SIGN UP

Do You Visit Antique/vintage/collectable Fairs?

Avatar Image
horseshoes | 18:00 Thu 24th Oct 2019 | Society & Culture
28 Answers
Are you a fan of antiques and collectables? Do you visit Antique and collectables fairs? What are you on the hunt for; what do you collect?

I'm researching :-)

Answers

1 to 20 of 28rss feed

1 2 Next Last

Best Answer

No best answer has yet been selected by horseshoes. Once a best answer has been selected, it will be shown here.

For more on marking an answer as the "Best Answer", please visit our FAQ.
No.
Go with my friend when he's available. I tend to go for Georgian silver. But I've also picked up a couple of nice bits of Moorcroft pottery.

I also on the online auctions too. They're good fun.
Yes, I love antique fairs. Generally look for pretty ceramics or jewellery. Never found anything worth a fortune though !
Im more of a vintage girl, love some of the 70s styles.
Question Author
I've been standing at a few small, local fairs selling a bit of everything, but I'm wanting to concentrate more on one thing. I've considered glass especially the big 70s pieces that I always manage to sell, but they're very heavy to lug around so I'm just wondering about other things.

Thanks for you replies.
No, never been to one.
I don’t like having ‘stuff’ around although I do enjoy watching all the antique programmes. I’ve never understood the need/desire to collect things, they just gather dust.
The only things I have in my house are those passed down through the family, maybe one or two items we’ve bought because we liked them.
I'm at the stage now where I'm getting rid of stuff, not acquiring more. If I was selling at fairs I would target a younger market with Art Deco and 50s/60s retro designs that would go well in minimalist interiors.
We stood at Antique Fairs for about 5 years. We would have a selection of lots of things from vintage dinner sets, Japanese tea sets, Goebel birds, Beswick dogs and birds, Blue Mountain pottery and lots of old glassware; in fact anything we could buy at auction and make a goodly profit.
The more variety you can offer the wider your target audience will be; just to sell one specific range rather limits to a certain section of collectors.
Good luck though, we thoroughly enjoyed it and meet some terrific traders.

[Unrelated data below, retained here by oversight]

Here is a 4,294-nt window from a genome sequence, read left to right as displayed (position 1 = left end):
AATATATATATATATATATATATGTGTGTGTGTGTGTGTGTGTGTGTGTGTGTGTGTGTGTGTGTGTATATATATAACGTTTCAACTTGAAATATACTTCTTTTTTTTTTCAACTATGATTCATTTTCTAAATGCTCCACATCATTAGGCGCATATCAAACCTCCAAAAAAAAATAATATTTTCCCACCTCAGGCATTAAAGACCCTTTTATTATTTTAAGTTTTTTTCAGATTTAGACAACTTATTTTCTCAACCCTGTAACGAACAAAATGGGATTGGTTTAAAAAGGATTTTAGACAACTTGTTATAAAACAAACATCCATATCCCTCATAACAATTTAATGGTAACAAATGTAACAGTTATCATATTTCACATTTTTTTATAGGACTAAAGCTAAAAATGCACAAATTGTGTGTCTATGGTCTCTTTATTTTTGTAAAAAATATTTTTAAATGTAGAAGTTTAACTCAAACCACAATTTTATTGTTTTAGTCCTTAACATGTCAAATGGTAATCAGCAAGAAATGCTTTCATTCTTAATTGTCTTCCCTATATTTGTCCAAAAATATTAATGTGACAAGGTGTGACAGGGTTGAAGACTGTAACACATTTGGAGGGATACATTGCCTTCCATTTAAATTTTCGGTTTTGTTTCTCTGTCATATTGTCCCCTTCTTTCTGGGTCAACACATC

One tip - always display off a black cloth.
I can't go to fairs right now because of the dogs but I browse online. I collect sliding hinge cigarette cases and inexpensive treen. I have recently discovered a bloke called Anthony Ottignon who used to live in Morfolk and produced the most amazing repro georgian treen with marquetry decoration. His work was sold with swing tags on but unsigned. The person I have bought most of my bits from knew him because he was a friend of the person's parents. He thinks there could be bits floating around believed to be the real thing. It wouldn't surprise me!
not Morfolk, Norfolk
Antique firearms,edged weapons and militaria are my first choice but am interested in horology as well. I miss my chats with Stuey. :-(
My ex and I always haunted fairs on weekends. I still have masses of the studio pottery we'd collected. We also got quite a bit of furniture (Arts and Craft style) via fairs and auctions. I miss going to fairs, but now I should really sell some of it on.
More recently I also collected 60s thru 80s Scottish *Miracle* costume jewellery.
I collected old perfume bottles for years at boot fairs/ antique fairs and ebay. Ended up with over 200 but didn't have enough room to display them all so sold most of them and just now have about 30 left, I still look for them, can't get out of the habit.
I like these plastic brooches. Think theyre made from windows of war planes - anyone know different?

https://ibb.co/5LGZZQs
Reverse carved lucite. I have never heard about the war plane windows thing.
Thanx woof but Nothing similar in your link.
This is similar - Trench Art WW1

https://ibb.co/s9fhVQq
yes, that article is about Lucite and the myth that jewellery was made from plane windows...apparently the lucite was too thin although some pilots did make gifts for their loved ones. The reverse carved brooches that you show are very skilled work, unlikely to have been often made by amateurs. From my link "Jewelry historian Bobye Syverson, who also flew and worked on some of the planes, questions this story, explaining that the windshields were only ¼ to ½ of an inch thick. Although it's true that many military mechanics would carve rings out of Lucite windshields as souvenirs for their girlfriends, those tended to yellow in a way Jelly Bellies do not."

1 to 20 of 28rss feed

1 2 Next Last

Do you know the answer?

Do You Visit Antique/vintage/collectable Fairs?

Answer Question >>

Related Questions

Sorry, we can't find any related questions. Try using the search bar at the top of the page to search for some keywords, or choose a topic and submit your own question.